Materials and methods

Cell lines and culture conditions

T98G human glioblastoma cell line purchased from American Type Culture Collection and their derivative TGAB were maintained in minimum essential medium (Sigma-Aldrich) supplemented with 10 % FBS, 1 % nonessential amino acids, and 1 % antibiotics (penicillin and streptomycin). Cultures were maintained at 37 °C in a humidified atmosphere with 95 % air and 5 % CO2. The culture medium for TGAB cell lines containing the neomycin-resistance gene was supplemented with 0.5 mg/ml G418 (Sigma-Aldrich). The expression of the Gls2 gene in both cell lines was monitored by RT-PCR as described previously [19].

Construction of siRNAs

Silencer siRNA Construction Kit (Ambion) was used to design and construct siRNAs. Briefly, five target sequences (Table 1) within the human Gls mRNA sequences (GenBank accession no.: NM_014905.4 and NM_001256310.1 for KGA and GAC transcript, respectively) were chosen according to the manufacturer’s protocol. All the chosen sequences contain less than 17 contiguous base pairs of homology to other coding sequences within the human genome. The sense and antisense template DNA oligonucleotides for each of five siRNAs (termed siGls3–7) were synthesized (IBB, PAS) and used for in vitro transcription. Obtained siRNAs were purified and quantified with NanoDrop 2000 UV/Vis Spectrophotometer. To control for nonspecific events, scrambled sequence oligonucleotides (scr) with the same base composition as the antisense oligonucleotide, but in arbitrary order, were employed.
Table 1

Sequences targeted by anti-Gls siRNA

siRNA

Target sequence

Position in NM_014905.4 and NM_001256310.1

siGls3

AAGAGTGTATGGATATGTTA

791–811

siGls4

AAGTGCTAAAAAGCAGTCTGG

972–992

siGls5

AAGTTCCCTTCTGTCTTCAGT

1,100–1,120

siGls6

AATGGTGGTTTCTGCCCAATT

1,570–1,590

siGls7

AACTATGATAATTTGAGACAC

1,849–1,869

GenBank accession numbers NM_014905.4 and NM_001256310.1 refer to KGA and GAC transcripts, respectively

Transient transfection

Transient transfection of T98G cells and TGAB cells was performed with Lipofectamine 2000 (Invitrogen), according to the manufacturer’s protocol. Briefly, the day before transfection, cells were seeded in antibiotic-free growth medium for 24 h. Next, complexes containing Lipofectamine and siGls3–7 or scr were directly added into the media. The knockdown of GLS was measured by quantitative real-time PCR and Western blot 48 h after transfection.

RNA isolation and RT-PCR

Total RNA from the transfected cells was extracted using a guanidinium-thiocyanate-based commercial kit (TRI-Reagent, Sigma). Two micrograms of RNA was digested with DNaseI (Invitrogen) and reverse-transcribed using a High-Capacity cDNA Reverse Transcription Kit (Applied Biosystems) according to the manufacturer’s protocol.

Real-time PCR

Real-time PCR analyses were conducted using TaqMan Gene Expression Assays and TaqMan Universal PCR MasterMix (Applied Biosystems) according to the manufacturer’s protocol. The assays IDs are listed in Table 2. The reactions were incubated in a 96-well optical plates at 95 °C for 10 min, followed by 45 cycles of 95 °C for 15 s and 60 °C for 1 min using an Applied Biosystems 7500 Sequence Detection System. Relative expression was calculated using the ΔΔCT method [20] and normalized to the expression β-actin.
Table 2

TaqMan gene expression assays used for real-time PCR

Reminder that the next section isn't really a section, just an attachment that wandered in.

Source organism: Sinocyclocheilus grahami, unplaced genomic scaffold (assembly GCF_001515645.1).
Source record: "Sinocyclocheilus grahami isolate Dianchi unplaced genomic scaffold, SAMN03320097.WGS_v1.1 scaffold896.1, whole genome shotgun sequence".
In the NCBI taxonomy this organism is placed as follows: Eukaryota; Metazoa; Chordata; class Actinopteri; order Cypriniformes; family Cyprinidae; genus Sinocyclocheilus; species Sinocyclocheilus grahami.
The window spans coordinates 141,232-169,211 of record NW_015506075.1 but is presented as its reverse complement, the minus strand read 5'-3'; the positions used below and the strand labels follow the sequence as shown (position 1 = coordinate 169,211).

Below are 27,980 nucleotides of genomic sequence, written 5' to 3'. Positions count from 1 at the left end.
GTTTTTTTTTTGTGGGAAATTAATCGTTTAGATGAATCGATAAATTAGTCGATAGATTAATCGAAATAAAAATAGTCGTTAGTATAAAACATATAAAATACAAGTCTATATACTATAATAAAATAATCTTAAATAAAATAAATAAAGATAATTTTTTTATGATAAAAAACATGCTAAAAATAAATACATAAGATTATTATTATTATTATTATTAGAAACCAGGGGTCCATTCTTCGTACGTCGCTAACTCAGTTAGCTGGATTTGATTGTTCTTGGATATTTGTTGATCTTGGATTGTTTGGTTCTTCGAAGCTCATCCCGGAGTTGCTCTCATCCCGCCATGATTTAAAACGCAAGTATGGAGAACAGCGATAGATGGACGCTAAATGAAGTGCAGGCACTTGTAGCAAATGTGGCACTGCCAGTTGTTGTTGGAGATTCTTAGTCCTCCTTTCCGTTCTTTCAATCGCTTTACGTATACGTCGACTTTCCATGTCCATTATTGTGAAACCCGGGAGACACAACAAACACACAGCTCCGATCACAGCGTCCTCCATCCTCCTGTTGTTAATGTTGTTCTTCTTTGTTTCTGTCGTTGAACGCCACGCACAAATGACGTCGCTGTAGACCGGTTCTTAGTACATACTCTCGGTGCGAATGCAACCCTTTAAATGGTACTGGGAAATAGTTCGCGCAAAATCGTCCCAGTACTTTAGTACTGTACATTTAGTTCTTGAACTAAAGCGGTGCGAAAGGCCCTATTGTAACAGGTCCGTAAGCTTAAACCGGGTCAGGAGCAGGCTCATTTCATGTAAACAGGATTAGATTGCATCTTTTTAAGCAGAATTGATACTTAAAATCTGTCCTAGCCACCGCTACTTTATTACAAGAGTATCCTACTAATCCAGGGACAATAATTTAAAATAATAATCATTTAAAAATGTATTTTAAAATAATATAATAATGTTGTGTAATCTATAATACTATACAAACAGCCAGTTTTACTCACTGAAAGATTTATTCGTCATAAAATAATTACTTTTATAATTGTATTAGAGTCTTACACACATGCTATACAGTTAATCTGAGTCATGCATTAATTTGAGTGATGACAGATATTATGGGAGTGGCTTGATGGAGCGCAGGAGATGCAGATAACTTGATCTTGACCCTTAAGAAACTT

Transcript

Assay ID

GeneBank sequence

Exon boundary

KGA

Hs01014019_m1

NM_014905.4

17–18

GAC

Hs01022166_m1

NM_001256310.1

14–15

Western blot analysis

The cells were harvested and sonicated in radioimmunoprecipitation assay lysis buffer supplemented with cocktails of protease and phosphatase inhibitors (Sigma-Aldrich). Lysates were centrifuged at 12,000×g for 10 min at 4 °C. Protein concentration was determined with BCA Protein Assay Kit (Thermo Scientific Pierce). Samples of 30 μg total protein were subjected to sodium dodecyl sulfate (SDS)-PAGE. Resolved proteins were transferred to nitrocellulose membrane and probed with specific primary antibodies: anti-Gls or anti-GAC (Proteintech) and secondary antibody conjugated to horseradish peroxidase (Sigma-Aldrich). Blots were developed with SuperSignal West Pico chemiluminescence substrate (Thermo Scientific Pierce). For loading control, membranes were stripped and reprobed with a human-specific antibody against GAPDH (Sigma-Aldrich). Densitometric analysis was done using G:Box system and GeneTools software (Syngene).

Intracellular Gln and Glu assays

Gln and Glu in cell supernatants were determined using HPLC as described previously [19]. Briefly, 48 h post-transfection, T98G and TGAB cells were washed with PBS, incubated in 5-sulfosalicylic acid for 5 min and centrifuged at 12,000×g for 5 min. The level of amino acids in supernatants was analyzed using HPLC with fluorescence detection. Protein content was measured in the supernatants using the method described by Bradford [21].

Cell viability

Cell viability was determined by means of a 3-(4,5-dimethylthiazol-2-yl)-2,5-diphenyl tetrazolium bromide (MTT) conversion as described previously [19]. Briefly, equal numbers of T98G and TGAB cells (4 × 104/well) were seeded in 24-well plates and incubated for 24 h. After this time, the cells were transfected with siGls3–7 or scr siRNA and cultured for further 48 h. Next, the medium was removed and the cells were washed with PBS and incubated in the culture medium with MTT solution at the final concentration of 0.5 mg/ml for 15 min to allow the conversion of MTT into formazan. Then, the medium was replaced with 5 % SDS and absorbance was read at 570 nm using Elisa Bio-Rad Microplate Reader. Cell viability was expressed as a mean of four replicate wells from four independent experiments.